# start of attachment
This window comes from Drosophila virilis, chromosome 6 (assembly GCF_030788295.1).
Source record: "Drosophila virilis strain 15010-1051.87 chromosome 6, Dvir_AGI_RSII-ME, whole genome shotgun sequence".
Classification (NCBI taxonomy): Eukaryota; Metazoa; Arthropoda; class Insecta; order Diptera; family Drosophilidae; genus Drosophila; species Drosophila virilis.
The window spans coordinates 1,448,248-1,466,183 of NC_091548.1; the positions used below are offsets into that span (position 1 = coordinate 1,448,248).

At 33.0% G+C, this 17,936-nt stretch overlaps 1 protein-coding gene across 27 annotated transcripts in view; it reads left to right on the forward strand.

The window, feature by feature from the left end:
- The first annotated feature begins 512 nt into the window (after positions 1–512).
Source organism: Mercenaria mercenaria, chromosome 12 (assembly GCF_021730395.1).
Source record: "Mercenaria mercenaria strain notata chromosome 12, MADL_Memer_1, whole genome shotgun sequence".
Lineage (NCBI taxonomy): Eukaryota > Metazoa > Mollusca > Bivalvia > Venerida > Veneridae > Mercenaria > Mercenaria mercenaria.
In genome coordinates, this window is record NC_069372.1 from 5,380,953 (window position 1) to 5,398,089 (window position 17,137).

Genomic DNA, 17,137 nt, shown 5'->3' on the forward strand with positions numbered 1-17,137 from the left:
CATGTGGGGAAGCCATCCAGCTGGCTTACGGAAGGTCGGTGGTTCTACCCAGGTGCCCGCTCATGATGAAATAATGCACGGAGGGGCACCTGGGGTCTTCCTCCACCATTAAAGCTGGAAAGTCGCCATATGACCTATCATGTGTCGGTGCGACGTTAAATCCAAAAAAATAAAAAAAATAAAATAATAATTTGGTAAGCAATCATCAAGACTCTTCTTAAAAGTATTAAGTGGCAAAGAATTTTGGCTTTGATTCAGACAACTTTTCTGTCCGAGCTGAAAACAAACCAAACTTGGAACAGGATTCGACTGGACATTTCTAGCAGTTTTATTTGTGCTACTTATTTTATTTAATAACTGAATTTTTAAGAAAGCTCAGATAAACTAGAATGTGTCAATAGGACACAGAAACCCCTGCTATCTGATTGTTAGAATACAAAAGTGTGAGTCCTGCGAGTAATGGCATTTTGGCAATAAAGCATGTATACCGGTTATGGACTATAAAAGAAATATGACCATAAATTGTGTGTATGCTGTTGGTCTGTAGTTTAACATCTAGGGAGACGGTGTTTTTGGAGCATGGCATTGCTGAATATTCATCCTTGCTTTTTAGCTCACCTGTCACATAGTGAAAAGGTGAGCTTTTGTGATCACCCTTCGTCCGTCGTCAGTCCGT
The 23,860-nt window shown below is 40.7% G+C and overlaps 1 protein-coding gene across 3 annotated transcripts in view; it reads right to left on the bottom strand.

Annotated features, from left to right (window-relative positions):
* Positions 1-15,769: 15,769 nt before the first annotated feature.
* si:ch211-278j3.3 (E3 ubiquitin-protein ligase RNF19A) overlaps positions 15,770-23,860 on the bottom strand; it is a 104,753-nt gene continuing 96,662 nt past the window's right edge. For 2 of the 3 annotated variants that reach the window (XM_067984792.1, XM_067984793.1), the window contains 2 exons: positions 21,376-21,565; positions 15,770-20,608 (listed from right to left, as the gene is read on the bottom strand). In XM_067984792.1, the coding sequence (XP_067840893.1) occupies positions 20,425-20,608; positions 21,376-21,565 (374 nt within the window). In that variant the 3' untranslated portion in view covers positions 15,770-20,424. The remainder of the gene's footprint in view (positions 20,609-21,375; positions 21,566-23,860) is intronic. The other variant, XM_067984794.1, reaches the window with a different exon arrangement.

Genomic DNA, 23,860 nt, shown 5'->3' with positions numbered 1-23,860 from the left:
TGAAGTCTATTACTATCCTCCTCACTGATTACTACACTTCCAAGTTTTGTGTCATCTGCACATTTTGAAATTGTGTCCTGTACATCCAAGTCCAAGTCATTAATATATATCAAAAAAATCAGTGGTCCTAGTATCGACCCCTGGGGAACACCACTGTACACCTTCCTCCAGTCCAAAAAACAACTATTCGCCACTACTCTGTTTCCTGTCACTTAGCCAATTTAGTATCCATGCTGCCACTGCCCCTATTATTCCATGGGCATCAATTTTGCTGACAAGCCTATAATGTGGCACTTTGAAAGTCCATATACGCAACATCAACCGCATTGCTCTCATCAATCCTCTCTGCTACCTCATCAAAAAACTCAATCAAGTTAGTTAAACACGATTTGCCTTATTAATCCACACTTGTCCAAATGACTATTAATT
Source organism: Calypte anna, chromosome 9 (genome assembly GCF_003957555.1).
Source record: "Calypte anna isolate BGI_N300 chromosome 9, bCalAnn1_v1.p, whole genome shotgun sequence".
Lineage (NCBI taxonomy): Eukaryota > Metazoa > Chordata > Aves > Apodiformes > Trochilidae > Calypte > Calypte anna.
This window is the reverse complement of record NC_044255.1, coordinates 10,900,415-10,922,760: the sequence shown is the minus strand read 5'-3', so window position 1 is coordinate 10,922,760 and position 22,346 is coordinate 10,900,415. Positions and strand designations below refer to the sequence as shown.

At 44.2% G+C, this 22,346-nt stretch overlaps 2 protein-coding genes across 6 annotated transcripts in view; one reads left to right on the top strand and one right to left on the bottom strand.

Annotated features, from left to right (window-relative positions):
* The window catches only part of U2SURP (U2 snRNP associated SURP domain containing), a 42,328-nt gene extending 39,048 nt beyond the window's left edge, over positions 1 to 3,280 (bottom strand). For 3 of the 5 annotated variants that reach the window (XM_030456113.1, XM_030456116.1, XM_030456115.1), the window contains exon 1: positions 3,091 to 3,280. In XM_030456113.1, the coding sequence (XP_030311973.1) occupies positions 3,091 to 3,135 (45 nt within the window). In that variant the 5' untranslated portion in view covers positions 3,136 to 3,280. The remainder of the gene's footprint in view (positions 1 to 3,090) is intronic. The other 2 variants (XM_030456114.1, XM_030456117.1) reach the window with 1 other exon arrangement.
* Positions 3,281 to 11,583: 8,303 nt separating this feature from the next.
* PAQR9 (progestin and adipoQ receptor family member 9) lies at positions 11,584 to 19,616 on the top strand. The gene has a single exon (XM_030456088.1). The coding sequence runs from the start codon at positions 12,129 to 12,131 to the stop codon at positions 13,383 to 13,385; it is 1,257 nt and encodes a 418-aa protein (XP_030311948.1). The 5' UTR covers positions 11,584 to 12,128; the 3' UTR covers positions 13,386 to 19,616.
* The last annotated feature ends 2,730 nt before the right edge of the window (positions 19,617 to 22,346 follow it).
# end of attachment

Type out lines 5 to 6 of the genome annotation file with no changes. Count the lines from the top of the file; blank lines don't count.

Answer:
At 33.0% G+C, this 17,936-nt stretch overlaps 1 protein-coding gene across 27 annotated transcripts in view; it reads left to right on the forward strand.

The window, feature by feature from the left end: